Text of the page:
“It’s a shame, damn it,” he says.


Miss Duse says she kept $ 114.


“Why do you have kept less?!” — asked the young cadet.


“I’m married!”, she says in a singsong voice. “And the child is”.


Miss Dose may look cheerful and arrogant, but in his mind he corrects their dreams. Tandem trailer, where she Novoural would be enough room for her grandchildren, is replaced by a single. She pretends that they can save for a van $ 5,000.


At the end of one Lenno am the coordinator of the academic work tells us that we can go to the gym and see how the inmates finish courses on trade. Prisoners and their families hanging out in the hall with pieces of cake on plates and cups of fruit punch. One of the inmates offers miss sterling is a piece of cake “Red velvet”.


I stand next to Collinsworth, 18-year-old cadet hidden behind the brown beard and the growing pieces with full bangs and a pale baby face. Prior to joining CCA Collinsworth worked at Starbucks. He moved to Winnfield to help his family, the first thing he found was this one. Once Collinsworth almost kicked out of the class, when he jokingly threatened Mr. Tucker with a plastic knife. He boasted taken over from the experienced guards tactics in the prisoners. “We just need to incite them to each other, that’s it,” he tells me. According to him, one of the guards said that the prisoners say to the bullies: “”I’ll rape you if something like this happen again”. Or something; in combat, all means are good”.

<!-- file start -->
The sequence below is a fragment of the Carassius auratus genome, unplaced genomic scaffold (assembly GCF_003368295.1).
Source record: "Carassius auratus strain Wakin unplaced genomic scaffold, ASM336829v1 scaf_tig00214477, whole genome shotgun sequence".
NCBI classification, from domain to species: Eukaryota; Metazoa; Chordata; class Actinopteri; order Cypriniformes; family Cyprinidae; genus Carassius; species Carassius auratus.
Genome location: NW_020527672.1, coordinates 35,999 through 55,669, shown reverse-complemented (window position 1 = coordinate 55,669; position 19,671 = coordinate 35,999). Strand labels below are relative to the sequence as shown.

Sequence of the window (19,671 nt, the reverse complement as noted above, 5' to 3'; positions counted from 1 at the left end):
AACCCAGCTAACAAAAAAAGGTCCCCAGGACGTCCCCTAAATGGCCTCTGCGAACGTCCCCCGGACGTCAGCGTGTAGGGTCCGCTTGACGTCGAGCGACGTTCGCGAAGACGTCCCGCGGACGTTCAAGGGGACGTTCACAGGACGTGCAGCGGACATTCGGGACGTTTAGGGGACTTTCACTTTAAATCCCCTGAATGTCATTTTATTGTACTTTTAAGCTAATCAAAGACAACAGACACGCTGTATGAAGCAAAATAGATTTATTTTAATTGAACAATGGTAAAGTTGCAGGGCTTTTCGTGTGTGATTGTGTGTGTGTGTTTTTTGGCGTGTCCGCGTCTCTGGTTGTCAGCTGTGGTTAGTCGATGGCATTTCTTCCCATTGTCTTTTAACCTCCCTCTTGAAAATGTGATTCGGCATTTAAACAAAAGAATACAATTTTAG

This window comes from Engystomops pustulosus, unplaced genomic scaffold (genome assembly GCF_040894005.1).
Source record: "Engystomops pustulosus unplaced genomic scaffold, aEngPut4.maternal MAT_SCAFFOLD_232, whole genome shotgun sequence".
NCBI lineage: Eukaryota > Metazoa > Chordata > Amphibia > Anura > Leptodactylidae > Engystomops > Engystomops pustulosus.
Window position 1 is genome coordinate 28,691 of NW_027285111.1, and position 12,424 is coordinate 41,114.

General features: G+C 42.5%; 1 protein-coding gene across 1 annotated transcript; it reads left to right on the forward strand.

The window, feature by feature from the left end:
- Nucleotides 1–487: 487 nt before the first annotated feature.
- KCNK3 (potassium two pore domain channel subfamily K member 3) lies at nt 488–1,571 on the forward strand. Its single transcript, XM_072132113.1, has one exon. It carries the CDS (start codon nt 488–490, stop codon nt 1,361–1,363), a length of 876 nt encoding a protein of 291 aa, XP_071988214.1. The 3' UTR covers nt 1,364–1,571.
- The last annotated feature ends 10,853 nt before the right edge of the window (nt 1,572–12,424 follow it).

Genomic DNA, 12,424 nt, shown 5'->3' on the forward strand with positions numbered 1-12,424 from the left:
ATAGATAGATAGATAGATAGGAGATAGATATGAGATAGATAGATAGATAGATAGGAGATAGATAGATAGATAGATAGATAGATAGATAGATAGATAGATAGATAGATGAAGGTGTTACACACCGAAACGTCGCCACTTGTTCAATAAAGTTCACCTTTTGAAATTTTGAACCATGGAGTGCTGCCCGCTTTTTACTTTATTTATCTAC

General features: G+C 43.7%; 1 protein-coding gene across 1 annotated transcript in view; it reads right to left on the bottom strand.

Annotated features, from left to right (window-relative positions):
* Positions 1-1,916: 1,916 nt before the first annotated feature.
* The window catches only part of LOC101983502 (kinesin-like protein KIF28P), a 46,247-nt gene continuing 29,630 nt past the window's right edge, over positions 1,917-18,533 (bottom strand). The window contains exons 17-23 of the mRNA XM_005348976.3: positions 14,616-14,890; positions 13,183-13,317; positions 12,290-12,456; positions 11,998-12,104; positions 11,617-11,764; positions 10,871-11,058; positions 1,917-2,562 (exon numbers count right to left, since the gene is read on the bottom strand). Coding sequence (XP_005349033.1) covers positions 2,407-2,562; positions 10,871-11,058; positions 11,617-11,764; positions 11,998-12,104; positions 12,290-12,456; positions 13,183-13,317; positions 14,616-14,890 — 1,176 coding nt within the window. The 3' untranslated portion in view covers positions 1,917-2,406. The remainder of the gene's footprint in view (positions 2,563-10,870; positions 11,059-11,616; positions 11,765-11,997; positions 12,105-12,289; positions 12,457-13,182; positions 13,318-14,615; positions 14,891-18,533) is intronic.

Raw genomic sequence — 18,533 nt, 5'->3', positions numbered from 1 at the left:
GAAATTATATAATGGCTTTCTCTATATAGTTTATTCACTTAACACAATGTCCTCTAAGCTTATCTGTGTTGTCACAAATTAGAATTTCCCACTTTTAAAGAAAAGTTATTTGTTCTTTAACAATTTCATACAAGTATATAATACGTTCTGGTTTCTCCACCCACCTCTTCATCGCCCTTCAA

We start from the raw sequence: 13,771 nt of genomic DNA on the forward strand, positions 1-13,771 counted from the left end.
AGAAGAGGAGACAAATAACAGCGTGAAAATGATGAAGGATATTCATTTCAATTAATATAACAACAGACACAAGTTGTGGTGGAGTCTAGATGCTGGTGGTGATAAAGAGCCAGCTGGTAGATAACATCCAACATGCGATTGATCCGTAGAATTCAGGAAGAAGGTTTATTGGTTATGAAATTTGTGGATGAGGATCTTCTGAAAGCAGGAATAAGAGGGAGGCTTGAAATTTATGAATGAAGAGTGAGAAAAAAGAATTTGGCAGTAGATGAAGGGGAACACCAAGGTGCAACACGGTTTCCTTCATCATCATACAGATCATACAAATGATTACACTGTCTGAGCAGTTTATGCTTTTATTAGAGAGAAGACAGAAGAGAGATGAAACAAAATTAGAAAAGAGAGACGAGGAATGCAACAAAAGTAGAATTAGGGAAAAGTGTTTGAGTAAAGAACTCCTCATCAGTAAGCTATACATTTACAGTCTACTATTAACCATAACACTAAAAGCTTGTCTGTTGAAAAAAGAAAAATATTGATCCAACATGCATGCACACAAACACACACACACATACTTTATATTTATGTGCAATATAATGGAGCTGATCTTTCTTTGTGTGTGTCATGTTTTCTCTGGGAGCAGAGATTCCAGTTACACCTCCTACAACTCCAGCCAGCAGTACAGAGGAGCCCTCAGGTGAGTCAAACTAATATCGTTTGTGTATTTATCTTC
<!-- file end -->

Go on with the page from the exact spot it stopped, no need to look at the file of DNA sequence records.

While Collinsworth talk, the prisoners come to us to consider our watches. One of them, a ski hat askew, wants to buy them. I refuse immediately, and Collinsworth ranges. “You what?” — asks the prisoner.


“It’s hard to say with the move,” says Collinsworth.

“Damn, where do without these counterfeit phrases”, — said the prisoner. “The best thing you can do is get to know the local audience”.


“You live here, I understand,” said Collinsworth. “But I’m in the moment, in the performance of official duties.”


“For 12 hours a day here and your house, too! YAP. You will spend with me half my life. Okay?”


“Maybe so”.


“No, not “maybe so”. If you take, gonna be here 12 hours a day.” He tells Collinsworth steam with the accounting violations. “You do not pay for it”. Torn between those who impress me or Zack, Collinsworth says that record will be only serious offenses, such as concealment of drugs.


“Drugs?! Don’t overthink this”. The prisoner says that he recently found about 60 grams of “mojo,” or synthetic marijuana, which is a favorite in Wine drug. Guards, he says, look at it through his fingers. They do not “idle talk about this shit,” he says. “I’m telling you, you’re not in a sanatorium. You are nothing can not change. Let’s face it. Take your mint money and go home”.